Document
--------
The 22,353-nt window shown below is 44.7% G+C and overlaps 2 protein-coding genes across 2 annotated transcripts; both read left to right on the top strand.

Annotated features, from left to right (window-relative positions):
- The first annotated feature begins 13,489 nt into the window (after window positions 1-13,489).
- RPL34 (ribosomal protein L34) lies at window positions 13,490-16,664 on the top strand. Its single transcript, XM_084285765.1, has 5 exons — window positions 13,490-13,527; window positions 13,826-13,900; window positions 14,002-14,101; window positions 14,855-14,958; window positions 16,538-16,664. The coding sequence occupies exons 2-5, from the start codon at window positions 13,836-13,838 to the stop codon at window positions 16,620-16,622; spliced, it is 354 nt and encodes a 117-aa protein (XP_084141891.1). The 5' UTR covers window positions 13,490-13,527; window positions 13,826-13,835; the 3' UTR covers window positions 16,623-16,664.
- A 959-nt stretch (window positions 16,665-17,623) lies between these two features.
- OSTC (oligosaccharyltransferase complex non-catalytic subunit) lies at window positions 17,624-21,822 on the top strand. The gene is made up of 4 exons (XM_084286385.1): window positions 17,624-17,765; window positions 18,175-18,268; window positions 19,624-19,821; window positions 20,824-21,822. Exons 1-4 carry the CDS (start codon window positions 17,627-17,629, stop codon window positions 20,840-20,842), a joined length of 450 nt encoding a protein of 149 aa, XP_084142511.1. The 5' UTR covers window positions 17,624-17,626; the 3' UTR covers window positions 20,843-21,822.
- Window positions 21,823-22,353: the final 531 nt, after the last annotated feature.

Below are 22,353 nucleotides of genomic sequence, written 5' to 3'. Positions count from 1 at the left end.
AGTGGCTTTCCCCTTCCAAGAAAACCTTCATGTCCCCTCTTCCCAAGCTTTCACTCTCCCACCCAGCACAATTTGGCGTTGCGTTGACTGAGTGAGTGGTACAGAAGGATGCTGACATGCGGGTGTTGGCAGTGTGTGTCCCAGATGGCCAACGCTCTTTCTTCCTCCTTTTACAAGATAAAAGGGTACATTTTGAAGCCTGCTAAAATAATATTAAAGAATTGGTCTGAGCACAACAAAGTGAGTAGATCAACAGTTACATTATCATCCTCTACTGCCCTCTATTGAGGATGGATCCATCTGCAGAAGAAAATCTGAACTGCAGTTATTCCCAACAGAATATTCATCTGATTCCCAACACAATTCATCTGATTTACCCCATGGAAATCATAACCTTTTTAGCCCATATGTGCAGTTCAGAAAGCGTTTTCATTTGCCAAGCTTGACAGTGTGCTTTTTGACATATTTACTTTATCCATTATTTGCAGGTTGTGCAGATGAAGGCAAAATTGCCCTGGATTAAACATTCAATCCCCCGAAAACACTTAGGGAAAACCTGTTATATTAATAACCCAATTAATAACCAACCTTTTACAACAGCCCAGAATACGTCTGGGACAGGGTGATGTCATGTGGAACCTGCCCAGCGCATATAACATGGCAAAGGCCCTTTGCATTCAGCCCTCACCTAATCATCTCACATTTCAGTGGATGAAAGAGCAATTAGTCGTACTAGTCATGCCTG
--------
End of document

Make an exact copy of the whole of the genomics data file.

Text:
The 22,353-nt window shown below is 44.7% G+C and overlaps 2 protein-coding genes across 2 annotated transcripts; both read left to right on the top strand.

Annotated features, from left to right (window-relative positions):
- The first annotated feature begins 13,489 nt into the window (after window positions 1-13,489).
- RPL34 (ribosomal protein L34) lies at window positions 13,490-16,664 on the top strand. Its single transcript, XM_084285765.1, has 5 exons — window positions 13,490-13,527; window positions 13,826-13,900; window positions 14,002-14,101; window positions 14,855-14,958; window positions 16,538-16,664. The coding sequence occupies exons 2-5, from the start codon at window positions 13,836-13,838 to the stop codon at window positions 16,620-16,622; spliced, it is 354 nt and encodes a 117-aa protein (XP_084141891.1). The 5' UTR covers window positions 13,490-13,527; window positions 13,826-13,835; the 3' UTR covers window positions 16,623-16,664.
- A 959-nt stretch (window positions 16,665-17,623) lies between these two features.
- OSTC (oligosaccharyltransferase complex non-catalytic subunit) lies at window positions 17,624-21,822 on the top strand. The gene is made up of 4 exons (XM_084286385.1): window positions 17,624-17,765; window positions 18,175-18,268; window positions 19,624-19,821; window positions 20,824-21,822. Exons 1-4 carry the CDS (start codon window positions 17,627-17,629, stop codon window positions 20,840-20,842), a joined length of 450 nt encoding a protein of 149 aa, XP_084142511.1. The 5' UTR covers window positions 17,624-17,626; the 3' UTR covers window positions 20,843-21,822.
- Window positions 21,823-22,353: the final 531 nt, after the last annotated feature.

Below are 22,353 nucleotides of genomic sequence, written 5' to 3'. Positions count from 1 at the left end.
AGTGGCTTTCCCCTTCCAAGAAAACCTTCATGTCCCCTCTTCCCAAGCTTTCACTCTCCCACCCAGCACAATTTGGCGTTGCGTTGACTGAGTGAGTGGTACAGAAGGATGCTGACATGCGGGTGTTGGCAGTGTGTGTCCCAGATGGCCAACGCTCTTTCTTCCTCCTTTTACAAGATAAAAGGGTACATTTTGAAGCCTGCTAAAATAATATTAAAGAATTGGTCTGAGCACAACAAAGTGAGTAGATCAACAGTTACATTATCATCCTCTACTGCCCTCTATTGAGGATGGATCCATCTGCAGAAGAAAATCTGAACTGCAGTTATTCCCAACAGAATATTCATCTGATTCCCAACACAATTCATCTGATTTACCCCATGGAAATCATAACCTTTTTAGCCCATATGTGCAGTTCAGAAAGCGTTTTCATTTGCCAAGCTTGACAGTGTGCTTTTTGACATATTTACTTTATCCATTATTTGCAGGTTGTGCAGATGAAGGCAAAATTGCCCTGGATTAAACATTCAATCCCCCGAAAACACTTAGGGAAAACCTGTTATATTAATAACCCAATTAATAACCAACCTTTTACAACAGCCCAGAATACGTCTGGGACAGGGTGATGTCATGTGGAACCTGCCCAGCGCATATAACATGGCAAAGGCCCTTTGCATTCAGCCCTCACCTAATCATCTCACATTTCAGTGGATGAAAGAGCAATTAGTCGTACTAGTCATGCCTG